MEXICO CITY, May 12 (Reuters) - A Mexican rebel group that bombed energy pipelines last year rejected on Monday direct talks with the government but left open the possibility of negotiations through a group of mediators.
President Felipe Calderon’s conservative government agreed last month to talks with the Popular Revolutionary Army, or EPR, which disrupted oil and gas supplies last July and September, if the group agreed to swear off future violence.
“The conditions simply don’t exist to sit down face to face,” the EPR said in a statement, adding that the government was backed by right-wing extremists in Mexico as well as U.S. President George W. Bush.
The group is demanding the return of two missing activists it says are being held and tortured by authorities, an accusation the government denies.
Calderon condemned the EPR’s decision. “To me this is deplorable. However, the Mexican government, my government, will always be open to dialogue,” he told a news conference.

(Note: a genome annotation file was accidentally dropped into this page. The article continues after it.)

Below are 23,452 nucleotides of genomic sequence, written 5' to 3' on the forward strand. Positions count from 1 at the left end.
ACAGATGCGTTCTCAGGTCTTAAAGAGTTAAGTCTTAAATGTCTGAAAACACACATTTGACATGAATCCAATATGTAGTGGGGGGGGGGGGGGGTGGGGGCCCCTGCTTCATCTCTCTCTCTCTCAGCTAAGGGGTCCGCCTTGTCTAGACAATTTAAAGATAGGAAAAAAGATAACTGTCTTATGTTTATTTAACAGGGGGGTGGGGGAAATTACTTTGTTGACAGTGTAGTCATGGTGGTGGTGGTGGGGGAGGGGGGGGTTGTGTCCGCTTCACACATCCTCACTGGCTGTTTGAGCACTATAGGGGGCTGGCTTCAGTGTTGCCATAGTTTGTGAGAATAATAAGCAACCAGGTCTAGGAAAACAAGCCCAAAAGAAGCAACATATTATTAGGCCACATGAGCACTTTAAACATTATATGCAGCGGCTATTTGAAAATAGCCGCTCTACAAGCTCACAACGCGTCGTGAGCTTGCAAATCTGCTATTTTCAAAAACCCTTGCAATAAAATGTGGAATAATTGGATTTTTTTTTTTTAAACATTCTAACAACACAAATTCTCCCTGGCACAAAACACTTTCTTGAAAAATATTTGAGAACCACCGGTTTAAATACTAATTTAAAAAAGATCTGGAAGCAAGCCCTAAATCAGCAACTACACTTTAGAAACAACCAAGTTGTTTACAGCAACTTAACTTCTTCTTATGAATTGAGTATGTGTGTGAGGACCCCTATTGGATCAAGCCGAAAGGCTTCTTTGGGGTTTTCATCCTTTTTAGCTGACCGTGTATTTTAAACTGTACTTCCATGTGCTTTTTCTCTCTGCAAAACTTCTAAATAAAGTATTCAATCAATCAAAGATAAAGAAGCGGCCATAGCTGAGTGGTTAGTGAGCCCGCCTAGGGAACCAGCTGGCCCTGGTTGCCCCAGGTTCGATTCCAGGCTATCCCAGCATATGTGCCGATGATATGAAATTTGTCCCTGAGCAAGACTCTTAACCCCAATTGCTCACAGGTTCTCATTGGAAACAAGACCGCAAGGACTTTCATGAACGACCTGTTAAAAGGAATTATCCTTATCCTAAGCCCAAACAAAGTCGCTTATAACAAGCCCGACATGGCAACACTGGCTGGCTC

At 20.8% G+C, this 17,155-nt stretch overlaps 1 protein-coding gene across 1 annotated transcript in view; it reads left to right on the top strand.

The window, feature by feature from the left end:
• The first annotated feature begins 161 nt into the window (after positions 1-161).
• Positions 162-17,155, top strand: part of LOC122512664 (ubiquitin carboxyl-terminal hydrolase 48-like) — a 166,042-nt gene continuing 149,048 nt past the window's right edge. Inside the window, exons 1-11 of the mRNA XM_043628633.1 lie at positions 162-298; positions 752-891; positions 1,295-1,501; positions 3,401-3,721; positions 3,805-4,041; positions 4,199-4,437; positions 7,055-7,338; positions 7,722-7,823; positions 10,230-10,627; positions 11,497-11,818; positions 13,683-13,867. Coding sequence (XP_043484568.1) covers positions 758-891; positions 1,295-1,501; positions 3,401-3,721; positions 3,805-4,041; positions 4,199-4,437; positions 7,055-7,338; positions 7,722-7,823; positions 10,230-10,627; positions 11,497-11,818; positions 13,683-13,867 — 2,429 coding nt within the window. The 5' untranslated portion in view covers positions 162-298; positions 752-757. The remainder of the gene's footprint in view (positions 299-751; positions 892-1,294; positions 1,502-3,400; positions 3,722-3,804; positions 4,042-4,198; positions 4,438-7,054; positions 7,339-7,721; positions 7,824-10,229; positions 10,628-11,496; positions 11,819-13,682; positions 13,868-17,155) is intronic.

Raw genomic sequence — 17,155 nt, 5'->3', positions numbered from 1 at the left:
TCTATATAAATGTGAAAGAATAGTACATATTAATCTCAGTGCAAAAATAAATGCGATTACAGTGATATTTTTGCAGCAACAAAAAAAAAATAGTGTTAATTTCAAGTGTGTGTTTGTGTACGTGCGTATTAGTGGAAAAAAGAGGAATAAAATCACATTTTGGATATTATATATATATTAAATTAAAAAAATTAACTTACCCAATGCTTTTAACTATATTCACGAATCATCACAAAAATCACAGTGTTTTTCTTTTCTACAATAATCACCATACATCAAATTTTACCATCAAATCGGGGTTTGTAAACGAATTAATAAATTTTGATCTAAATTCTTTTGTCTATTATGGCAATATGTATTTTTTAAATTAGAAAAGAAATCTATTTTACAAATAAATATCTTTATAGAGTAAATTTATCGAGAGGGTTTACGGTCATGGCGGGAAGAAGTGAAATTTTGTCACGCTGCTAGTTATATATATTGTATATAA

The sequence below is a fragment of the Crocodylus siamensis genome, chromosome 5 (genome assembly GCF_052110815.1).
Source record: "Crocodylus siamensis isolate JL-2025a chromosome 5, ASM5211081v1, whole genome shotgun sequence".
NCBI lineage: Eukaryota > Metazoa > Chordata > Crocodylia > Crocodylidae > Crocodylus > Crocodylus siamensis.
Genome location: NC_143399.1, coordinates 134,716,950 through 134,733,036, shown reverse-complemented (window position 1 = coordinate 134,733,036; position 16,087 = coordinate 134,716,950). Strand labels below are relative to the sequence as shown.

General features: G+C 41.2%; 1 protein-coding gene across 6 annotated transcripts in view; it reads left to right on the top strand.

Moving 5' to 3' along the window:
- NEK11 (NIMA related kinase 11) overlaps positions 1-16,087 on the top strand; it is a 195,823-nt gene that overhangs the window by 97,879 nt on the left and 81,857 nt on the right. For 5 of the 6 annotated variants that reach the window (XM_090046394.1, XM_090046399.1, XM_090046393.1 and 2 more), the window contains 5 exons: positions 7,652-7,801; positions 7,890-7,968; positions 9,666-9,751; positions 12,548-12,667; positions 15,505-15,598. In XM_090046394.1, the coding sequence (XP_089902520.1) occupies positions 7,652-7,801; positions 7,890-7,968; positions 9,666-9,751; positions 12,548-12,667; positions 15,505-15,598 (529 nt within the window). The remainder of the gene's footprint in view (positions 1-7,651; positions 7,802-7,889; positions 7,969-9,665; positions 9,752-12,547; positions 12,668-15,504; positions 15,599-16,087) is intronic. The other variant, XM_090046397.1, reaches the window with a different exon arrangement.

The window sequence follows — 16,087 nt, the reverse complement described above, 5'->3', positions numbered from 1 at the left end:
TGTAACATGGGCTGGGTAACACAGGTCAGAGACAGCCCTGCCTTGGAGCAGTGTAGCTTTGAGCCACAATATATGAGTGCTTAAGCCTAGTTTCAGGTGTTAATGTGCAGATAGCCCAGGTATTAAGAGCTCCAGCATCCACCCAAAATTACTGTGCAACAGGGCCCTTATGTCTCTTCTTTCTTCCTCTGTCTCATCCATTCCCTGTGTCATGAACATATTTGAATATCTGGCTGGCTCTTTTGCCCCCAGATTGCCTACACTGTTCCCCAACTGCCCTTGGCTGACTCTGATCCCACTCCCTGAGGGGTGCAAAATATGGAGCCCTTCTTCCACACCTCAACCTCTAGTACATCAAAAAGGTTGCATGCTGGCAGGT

But the rebels said they were optimistic about the recent formation of a five-member panel that it said could mediate talks. The panel is mainly made up of left-leaning public figures and it is not clear if the government would back its mediation efforts.
The EPR burst into public view in the 1990s during a rally in the poor southern state of Guerrero. It claims hundreds of members across Mexico but after lethal ambushes on rural police and army bases, the group remained quiet for nearly a decade.
The rebels returned to the spotlight in 2007 with the pipeline attacks directed at state-owned oil monopoly Pemex. (Reporting by Miguel Angel Gutierrez; Editing by Kieran Murray)